One look at the 5%+ plunge in the Nikkei overnight and one would be allowed to wonder if this was it for Abenomics: with a 15% drop from recent highs, and the TOPIX Real Estate index down by more than 20%+ since mid-April, entering a bear market, what's worse is that even the "wealth effect" Mrs Watanabe fanatics would be excused from having much hope going forward. The problem, however, is that in a world in which only the USDJPY matters as a risk signal, and only the stock market remains as a last bastion of "hope", the overnight weakness pushing the dollar yen to just 50 pips above 100 threatened to crush the manipulated rally and force everyone to doubt the sustainability of central planning. So, sure enough, literally seconds we got the much needed stick save without which everything could have come tumbling down, namely based on an unsourced article out of Reuters that Japan's Public Pension Fund is considering a change to its portfolio strategy that could allow domestic equity share of investments to rise in rallying market. The immediate result was an instantaneous surge in the USDJPY which in turn dragged global risk higher across the board, simply due to what algos deemed as yet another procyclical last minute rescue. More importantly this was nothing but a squeeze catalyst coming at just the right time before market open to prevent a rout in global equities. Ironically, that we are back to the Reuters "sticksave" unsourced article, indicates just how weak the reality behind the scenes must be.
"While certain types of rehypothecation can be beneficial to market functioning, if collateral collected to protect against the risk of counterparty default has been rehypothecated, then it may not be readily available in the event of a default. This, in turn, may increase system interconnectedness and procyclicality, and could amplify market stresses. Therefore, when collateral is rehypothecated, it is important to understand under what circumstances and the extent to which the rehypothecation has occurred; or in other words, how long the collateral chain is... Financial intermediaries should provide sufficient disclosure to clients when collateral assets posted by them are rehypothecated; rehypothecation should be allowed only for the purpose of financing the long position of clients and not for financing the own-account activities of the intermediary; and only entities subject to adequate regulation of liquidity risk should be allowed to engage in the rehypothecation of client assets."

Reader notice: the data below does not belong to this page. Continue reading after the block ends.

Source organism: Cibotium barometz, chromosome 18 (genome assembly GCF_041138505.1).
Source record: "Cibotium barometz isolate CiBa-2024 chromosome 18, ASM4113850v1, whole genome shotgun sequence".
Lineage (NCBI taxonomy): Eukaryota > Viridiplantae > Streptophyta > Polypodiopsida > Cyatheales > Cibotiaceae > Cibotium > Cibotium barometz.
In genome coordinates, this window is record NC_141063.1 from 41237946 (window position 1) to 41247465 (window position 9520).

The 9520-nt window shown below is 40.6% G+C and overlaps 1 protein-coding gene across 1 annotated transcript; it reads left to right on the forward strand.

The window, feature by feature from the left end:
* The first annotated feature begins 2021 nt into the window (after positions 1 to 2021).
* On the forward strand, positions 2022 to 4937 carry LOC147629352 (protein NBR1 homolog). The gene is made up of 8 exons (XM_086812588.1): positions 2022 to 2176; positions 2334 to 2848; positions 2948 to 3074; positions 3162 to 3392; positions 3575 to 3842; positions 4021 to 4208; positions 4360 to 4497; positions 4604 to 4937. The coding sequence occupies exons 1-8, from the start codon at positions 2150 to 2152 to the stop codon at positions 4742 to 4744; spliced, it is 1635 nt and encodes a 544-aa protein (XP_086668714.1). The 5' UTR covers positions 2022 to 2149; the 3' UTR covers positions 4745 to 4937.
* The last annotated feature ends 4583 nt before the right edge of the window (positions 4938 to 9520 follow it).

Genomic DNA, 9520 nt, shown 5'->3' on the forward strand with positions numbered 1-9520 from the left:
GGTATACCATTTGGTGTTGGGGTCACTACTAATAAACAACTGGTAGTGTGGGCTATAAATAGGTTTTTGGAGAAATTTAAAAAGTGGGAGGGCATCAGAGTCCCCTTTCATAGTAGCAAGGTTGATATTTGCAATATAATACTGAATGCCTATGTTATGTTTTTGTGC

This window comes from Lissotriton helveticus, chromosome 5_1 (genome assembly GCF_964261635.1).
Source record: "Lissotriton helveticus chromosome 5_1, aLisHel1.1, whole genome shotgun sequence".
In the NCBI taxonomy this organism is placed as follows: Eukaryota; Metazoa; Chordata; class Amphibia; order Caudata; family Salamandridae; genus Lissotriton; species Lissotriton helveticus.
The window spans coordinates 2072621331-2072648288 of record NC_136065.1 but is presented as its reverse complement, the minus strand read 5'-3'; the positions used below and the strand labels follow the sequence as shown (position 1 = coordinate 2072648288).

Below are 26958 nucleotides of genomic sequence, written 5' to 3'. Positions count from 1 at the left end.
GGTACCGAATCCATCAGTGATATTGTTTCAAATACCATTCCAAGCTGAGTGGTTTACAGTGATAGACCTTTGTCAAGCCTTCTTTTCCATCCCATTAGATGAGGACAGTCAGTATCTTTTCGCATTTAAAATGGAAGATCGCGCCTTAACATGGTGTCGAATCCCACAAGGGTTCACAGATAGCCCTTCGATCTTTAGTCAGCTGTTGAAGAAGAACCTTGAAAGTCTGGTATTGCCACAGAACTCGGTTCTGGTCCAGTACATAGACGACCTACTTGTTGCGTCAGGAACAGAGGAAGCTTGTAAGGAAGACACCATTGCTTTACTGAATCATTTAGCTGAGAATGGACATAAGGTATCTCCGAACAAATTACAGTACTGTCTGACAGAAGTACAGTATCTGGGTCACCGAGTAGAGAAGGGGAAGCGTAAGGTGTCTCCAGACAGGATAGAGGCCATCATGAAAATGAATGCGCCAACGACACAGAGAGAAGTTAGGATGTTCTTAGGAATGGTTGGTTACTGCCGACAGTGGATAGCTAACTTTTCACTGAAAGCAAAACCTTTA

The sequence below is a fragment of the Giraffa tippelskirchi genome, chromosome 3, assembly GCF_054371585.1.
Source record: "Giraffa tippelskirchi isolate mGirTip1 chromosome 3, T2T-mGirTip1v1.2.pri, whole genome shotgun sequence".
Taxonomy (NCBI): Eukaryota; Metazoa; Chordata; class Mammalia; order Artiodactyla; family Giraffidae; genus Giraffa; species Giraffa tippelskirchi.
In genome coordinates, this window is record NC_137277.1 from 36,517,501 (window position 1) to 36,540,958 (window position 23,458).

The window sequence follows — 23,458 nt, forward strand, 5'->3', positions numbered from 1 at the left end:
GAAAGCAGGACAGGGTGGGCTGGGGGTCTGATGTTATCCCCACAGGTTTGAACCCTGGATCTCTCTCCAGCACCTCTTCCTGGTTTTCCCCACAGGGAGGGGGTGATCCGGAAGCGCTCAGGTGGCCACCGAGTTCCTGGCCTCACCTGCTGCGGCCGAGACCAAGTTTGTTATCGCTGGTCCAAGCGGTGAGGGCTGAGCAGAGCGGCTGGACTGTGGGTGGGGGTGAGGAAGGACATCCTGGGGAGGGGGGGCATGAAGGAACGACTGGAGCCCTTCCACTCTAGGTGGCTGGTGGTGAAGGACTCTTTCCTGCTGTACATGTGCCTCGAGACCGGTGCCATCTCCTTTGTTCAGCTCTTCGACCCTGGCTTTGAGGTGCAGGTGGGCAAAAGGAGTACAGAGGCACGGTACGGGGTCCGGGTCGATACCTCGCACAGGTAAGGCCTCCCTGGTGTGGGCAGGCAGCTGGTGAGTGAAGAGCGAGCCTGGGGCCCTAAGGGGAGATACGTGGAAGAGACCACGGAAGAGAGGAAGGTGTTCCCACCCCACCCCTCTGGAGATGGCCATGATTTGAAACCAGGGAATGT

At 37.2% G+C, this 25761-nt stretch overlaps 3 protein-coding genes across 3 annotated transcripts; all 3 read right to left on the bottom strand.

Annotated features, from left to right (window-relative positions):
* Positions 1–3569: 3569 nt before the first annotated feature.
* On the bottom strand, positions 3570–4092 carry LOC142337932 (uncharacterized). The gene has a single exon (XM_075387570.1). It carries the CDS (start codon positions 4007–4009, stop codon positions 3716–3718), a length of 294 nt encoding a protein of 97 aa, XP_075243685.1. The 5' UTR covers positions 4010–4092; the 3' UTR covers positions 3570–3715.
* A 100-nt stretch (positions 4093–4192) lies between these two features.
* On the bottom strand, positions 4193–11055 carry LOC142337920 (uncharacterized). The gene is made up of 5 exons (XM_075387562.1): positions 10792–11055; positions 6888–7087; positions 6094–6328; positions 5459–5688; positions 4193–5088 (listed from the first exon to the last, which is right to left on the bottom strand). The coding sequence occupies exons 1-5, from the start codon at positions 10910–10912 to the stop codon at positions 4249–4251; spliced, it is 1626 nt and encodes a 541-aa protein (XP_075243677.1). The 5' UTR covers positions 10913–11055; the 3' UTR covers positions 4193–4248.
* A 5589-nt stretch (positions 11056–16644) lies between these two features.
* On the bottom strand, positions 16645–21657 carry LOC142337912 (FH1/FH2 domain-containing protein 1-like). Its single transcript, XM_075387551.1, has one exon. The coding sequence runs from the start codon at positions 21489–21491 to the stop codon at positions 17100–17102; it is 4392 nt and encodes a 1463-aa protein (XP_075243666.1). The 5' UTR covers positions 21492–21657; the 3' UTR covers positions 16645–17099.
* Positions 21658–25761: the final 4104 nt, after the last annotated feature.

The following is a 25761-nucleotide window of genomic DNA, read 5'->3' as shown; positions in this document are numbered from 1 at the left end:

Today, another one of the original "big boys" has called it curtains on the landlord business: "We just don’t see the returns there that are adequate to incentivize us to continue to invest", according to the CEO Bruce Rose of Carrington, one of the first investors to use deep institutional pockets (in this case a $450 million investment from OakTree) and BTFHousingD. Rose's assessment of the market? "There’s a lot of -- bluntly -- stupid money that jumped into the trade without any infrastructure, without any real capabilities and a kind of build-it-as-you-go mentality that we think is somewhat irresponsible.... We’ll sit back in the weeds for a while and wait for a couple of blowups,” he said. “There’ll be a point in time when we’ll be happy to get back into the market at levels that make more sense.”